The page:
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Monday, May 29, 2017
- With their respective party nomination conventions behind them, both President Barack Obama and his Republican challenger, former Massachusetts governor Mitt Romney travelled to the tiny northeastern state of New Hampshire Friday, one of at most a dozen “swing” states whose voters are likely to decide the winner in the Nov. 6 election.
Despite persistent high levels of unemployment and some 60 percent of the electorate telling pollsters that the country is headed “in the wrong direction”, most political analysts believe that Obama enters the final 60 days of the race with a leg up over his challenger.
The latest Gallup poll, released just hours after Obama’s acceptance speech Thursday night at the Democratic convention in Charlotte, North Carolina – another key swing state – showed Obama with a 48-45 percent lead over Romney and with a 52-percent overall job approval rating, his highest since June 2011, when he was still basking in the afterglow of the successful U.S. commando raid that killed Al-Qaeda’s chief, Osama bin Laden – an event to which many speakers referred repeatedly during the proceedings.
Gallup suggested in its analysis that Obama appeared likely to benefit from a bigger post-convention “bounce” in the polls than Romney received after the Republican convention in Tampa, Florida, the week before. Indeed, Romney’s “bounce” coming off the convention was virtually non-existent, according to the polls.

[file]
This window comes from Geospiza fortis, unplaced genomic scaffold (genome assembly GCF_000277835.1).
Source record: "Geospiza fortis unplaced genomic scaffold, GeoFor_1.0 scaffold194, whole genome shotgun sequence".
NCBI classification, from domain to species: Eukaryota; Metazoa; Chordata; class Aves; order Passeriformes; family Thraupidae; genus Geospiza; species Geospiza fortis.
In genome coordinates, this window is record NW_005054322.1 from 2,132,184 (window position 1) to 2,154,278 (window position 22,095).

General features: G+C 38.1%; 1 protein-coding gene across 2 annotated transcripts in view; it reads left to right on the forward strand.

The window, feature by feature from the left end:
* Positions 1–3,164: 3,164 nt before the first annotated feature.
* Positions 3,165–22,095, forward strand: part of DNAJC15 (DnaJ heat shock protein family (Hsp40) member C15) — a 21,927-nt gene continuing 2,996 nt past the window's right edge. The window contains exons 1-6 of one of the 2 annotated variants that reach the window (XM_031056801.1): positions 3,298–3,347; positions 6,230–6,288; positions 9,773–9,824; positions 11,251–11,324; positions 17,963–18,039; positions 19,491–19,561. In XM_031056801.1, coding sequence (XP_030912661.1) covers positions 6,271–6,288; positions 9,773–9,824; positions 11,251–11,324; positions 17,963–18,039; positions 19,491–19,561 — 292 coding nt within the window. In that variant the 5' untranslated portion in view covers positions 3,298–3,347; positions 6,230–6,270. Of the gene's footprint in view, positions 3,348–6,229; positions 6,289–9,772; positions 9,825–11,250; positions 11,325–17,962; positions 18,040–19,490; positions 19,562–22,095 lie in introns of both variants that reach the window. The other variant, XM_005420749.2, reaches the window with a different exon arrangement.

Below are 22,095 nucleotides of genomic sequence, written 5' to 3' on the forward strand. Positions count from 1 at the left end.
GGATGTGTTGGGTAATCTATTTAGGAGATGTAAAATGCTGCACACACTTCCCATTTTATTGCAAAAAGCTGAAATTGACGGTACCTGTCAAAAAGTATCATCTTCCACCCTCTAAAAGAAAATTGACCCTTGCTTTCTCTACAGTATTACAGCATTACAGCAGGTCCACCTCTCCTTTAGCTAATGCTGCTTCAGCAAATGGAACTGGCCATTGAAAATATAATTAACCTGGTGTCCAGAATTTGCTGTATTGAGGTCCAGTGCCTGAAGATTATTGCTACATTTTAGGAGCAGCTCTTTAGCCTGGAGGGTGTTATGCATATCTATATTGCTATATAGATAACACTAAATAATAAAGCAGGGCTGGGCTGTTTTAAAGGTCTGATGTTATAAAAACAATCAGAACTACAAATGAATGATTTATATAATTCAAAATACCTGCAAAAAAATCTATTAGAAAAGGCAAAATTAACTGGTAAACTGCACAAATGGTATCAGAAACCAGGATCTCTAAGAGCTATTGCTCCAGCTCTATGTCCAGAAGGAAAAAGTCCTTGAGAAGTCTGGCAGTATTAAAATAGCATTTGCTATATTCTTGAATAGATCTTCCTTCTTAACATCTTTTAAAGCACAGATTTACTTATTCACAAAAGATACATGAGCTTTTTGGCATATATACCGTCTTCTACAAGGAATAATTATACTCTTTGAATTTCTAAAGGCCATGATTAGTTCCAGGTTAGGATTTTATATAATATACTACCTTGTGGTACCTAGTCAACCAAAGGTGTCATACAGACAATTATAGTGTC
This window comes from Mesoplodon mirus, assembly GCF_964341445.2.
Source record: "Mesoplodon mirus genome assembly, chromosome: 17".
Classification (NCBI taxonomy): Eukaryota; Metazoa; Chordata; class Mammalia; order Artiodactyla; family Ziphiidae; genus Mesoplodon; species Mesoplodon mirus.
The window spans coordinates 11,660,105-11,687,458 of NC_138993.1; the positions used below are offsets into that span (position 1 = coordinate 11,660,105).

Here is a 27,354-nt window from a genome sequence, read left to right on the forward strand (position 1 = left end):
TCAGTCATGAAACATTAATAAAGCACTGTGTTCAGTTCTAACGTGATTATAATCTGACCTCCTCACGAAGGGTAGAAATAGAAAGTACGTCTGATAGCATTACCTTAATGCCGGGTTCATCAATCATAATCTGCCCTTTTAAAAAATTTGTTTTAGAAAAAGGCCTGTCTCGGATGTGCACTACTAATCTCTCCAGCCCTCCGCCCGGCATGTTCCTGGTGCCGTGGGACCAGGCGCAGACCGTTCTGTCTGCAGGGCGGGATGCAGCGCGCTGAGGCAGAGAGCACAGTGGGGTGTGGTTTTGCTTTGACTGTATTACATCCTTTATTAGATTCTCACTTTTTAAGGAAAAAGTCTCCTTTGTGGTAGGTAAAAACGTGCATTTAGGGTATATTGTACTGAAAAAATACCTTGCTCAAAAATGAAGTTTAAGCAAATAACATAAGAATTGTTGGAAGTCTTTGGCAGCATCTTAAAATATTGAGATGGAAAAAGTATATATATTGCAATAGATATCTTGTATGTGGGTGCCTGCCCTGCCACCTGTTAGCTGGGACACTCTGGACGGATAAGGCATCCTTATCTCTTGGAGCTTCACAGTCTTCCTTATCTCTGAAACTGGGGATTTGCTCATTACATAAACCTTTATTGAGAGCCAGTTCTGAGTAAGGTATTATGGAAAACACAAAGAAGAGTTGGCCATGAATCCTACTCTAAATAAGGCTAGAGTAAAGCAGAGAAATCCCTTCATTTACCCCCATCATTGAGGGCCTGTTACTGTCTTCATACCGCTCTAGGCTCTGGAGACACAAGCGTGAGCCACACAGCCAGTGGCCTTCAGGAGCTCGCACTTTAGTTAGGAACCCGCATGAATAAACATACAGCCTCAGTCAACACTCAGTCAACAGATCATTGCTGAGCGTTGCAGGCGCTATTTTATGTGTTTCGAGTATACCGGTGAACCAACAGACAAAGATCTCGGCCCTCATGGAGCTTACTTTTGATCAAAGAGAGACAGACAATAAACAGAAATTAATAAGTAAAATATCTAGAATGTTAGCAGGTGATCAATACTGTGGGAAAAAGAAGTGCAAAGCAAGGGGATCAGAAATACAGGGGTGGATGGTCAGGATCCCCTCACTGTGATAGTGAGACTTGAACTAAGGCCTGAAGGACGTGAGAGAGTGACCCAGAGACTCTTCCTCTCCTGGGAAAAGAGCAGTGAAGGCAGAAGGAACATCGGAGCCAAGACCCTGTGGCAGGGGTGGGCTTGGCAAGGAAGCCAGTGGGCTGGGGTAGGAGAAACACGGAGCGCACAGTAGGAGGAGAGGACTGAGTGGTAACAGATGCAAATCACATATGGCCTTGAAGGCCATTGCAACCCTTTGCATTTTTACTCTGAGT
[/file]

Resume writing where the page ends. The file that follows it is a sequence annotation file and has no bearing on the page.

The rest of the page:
Because the president is not elected by the popular vote, however, both political experts and the two campaigns are focused much more on the swing states – those that are considered neither solidly Republican (red) nor Democratic (blue) – that will decide outcome.
Instead of a direct popular vote, the president and vice president are actually elected by an “electoral college” in which each state is allocated a certain number of votes based on their representation in the U.S. Congress.
Almost all states use a “winner-take-all” formula in which whatever candidate wins a majority of the state’s vote receives all of that state’s electoral votes. To win, a candidate must receive a total of at least 271 electoral votes in the electoral college.
Thus, the country’s most populous state, California, has 55 electoral votes all of which will, as appears virtually certain given California’s strongly Democratic electorate, be cast in Obama’s favour. The second-most populous state, Texas, has 38 electoral votes all of which, given the state’s strongly Republican cast, will almost certainly go to Romney.
According to most political analysts, including Republicans, Obama enjoys a significant advantage in the electoral contest.
Current polling shows Romney and his running-mate, Wisconsin Rep. Joe Ryan, with a decisive lead in more states, especially in the Midwest and the Southeast, than Obama and Vice President Joe Biden. But the combined electoral votes of those solidly Republican states come to less than those – including California, New York, New Jersey, Illinois, and Washington State – where the Democratic ticket is considered sure to win.
Different analysts disagree on precisely what constitutes a decisive lead. CNN, for example, currently estimates 237 electoral votes are either solidly in or leaning strongly toward Obama’s column, compared to 191 in Romney’s. Estimates by the Congressional Quarterly a week ago yielded a closer result – 201-191.